In order to optimize assessment of childhood abuse history in the probands, we compared the data obtained from these 3 measures. First, a subgroup of coauthors with expertise in the study and assessment of childhood abuse (B.S.B., B.S., J.Z., A.K.B., and D,B.) reached consensus on the operational definitions of childhood physical and sexual abuse, setting the minimum cutoff defining physical abuse at a score of 4 on the CARE measure for level of severity of medical consequences (bruising), whereas a score of 3 involved physical contact with limited surface injury and a score of 5 involved being hit with an object. The cutoff severity for presence of sexual abuse was set at level 4 for exposure (fondling underneath clothes) to reduce diagnostic ambiguity but at some cost in terms of sensitivity. A score of 3 involves fondling over the clothes, and a score of 5 is defined by simulated intercourse over clothes. All probands (N = 271) were assessed with the screening questions. The CARE was only administered to a subset of the proband sample (198/271 probands for physical abuse, 196/271 for sexual abuse). In the assessment of physical abuse, there was 81% agreement between the CARE and the series of screening questions (159/196, κ = 0,59). For sexual abuse, there was 87% agreement between the CARE and the screening questions (169/194, κ = 0.74).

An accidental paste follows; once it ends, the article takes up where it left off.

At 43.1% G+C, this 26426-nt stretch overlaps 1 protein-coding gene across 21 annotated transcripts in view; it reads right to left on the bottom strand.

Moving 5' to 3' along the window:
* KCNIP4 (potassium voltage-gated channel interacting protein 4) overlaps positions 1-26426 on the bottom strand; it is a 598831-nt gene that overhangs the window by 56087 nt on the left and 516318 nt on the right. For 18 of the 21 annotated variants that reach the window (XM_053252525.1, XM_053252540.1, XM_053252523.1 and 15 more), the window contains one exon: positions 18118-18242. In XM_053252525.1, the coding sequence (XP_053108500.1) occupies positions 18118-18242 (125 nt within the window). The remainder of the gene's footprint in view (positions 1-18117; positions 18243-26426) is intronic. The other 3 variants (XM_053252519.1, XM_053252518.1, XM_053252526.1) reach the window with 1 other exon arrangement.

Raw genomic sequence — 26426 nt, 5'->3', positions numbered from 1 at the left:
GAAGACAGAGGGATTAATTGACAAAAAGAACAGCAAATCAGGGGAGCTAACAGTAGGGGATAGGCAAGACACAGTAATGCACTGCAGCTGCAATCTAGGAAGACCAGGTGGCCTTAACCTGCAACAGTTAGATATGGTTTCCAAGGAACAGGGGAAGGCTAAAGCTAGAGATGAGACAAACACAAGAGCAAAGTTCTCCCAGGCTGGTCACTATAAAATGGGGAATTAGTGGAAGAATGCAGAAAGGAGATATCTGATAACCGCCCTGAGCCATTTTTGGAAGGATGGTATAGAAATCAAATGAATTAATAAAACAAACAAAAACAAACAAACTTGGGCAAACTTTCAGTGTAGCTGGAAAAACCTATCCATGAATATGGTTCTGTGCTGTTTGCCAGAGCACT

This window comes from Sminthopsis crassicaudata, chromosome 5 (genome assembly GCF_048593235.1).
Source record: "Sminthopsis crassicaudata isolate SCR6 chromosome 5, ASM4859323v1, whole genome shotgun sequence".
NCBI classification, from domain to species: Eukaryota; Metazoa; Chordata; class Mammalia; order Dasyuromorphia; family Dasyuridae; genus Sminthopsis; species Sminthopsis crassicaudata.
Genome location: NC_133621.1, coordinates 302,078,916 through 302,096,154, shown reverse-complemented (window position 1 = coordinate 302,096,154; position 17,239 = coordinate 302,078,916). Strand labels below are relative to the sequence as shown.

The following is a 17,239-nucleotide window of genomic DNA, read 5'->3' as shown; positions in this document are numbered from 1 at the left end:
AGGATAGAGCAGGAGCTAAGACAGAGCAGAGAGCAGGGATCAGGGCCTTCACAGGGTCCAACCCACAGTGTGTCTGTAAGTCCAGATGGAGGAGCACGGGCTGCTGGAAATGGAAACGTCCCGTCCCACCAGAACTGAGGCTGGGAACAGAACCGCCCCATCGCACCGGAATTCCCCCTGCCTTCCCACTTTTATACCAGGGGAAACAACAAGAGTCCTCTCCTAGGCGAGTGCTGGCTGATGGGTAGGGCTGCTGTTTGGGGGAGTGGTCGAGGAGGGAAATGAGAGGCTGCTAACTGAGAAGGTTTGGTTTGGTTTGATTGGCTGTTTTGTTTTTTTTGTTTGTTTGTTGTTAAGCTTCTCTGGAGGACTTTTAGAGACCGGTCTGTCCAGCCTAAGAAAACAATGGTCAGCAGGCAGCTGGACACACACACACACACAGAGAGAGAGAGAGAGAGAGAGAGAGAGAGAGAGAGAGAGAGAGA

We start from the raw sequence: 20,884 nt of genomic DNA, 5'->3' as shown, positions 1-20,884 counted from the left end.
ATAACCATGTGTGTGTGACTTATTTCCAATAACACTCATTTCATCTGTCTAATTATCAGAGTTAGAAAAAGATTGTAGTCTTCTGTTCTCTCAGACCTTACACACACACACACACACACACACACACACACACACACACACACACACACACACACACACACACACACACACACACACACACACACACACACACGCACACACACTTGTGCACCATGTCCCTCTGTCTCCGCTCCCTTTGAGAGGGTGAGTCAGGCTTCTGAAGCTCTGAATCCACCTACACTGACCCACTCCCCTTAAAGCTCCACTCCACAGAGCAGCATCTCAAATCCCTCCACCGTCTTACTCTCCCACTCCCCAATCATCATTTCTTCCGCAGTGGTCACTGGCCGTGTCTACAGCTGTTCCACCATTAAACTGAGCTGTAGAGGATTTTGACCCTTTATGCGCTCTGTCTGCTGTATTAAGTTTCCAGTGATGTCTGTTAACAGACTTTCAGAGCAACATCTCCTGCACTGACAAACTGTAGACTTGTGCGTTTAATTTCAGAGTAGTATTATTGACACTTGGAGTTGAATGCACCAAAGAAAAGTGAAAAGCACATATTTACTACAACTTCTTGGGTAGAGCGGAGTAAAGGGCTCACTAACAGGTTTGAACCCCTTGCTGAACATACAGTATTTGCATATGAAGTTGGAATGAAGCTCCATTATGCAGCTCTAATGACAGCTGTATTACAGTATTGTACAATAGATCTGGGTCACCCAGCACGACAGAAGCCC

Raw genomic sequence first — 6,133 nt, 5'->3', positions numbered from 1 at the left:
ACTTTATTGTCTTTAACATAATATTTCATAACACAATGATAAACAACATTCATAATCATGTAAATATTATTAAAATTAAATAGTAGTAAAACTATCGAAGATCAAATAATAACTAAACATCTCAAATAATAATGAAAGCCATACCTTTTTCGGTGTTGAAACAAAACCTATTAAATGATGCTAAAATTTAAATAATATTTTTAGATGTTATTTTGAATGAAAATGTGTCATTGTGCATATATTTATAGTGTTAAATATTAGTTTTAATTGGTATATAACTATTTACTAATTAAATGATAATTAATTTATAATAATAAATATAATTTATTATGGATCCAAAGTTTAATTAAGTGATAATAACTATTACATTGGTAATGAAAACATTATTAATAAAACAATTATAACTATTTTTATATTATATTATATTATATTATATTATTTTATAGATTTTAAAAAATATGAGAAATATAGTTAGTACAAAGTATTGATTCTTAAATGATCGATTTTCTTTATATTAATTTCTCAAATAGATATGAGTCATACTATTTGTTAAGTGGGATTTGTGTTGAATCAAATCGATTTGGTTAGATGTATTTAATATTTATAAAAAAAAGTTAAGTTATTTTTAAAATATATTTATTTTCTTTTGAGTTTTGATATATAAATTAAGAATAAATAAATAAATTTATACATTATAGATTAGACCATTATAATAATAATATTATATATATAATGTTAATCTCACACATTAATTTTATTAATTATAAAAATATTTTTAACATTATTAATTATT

The disagreement between measures was in the direction of underreporting—in most cases, research participants said no to the screening questions, but when interviewed with the CARE, they described experiences that met the research criteria for abuse.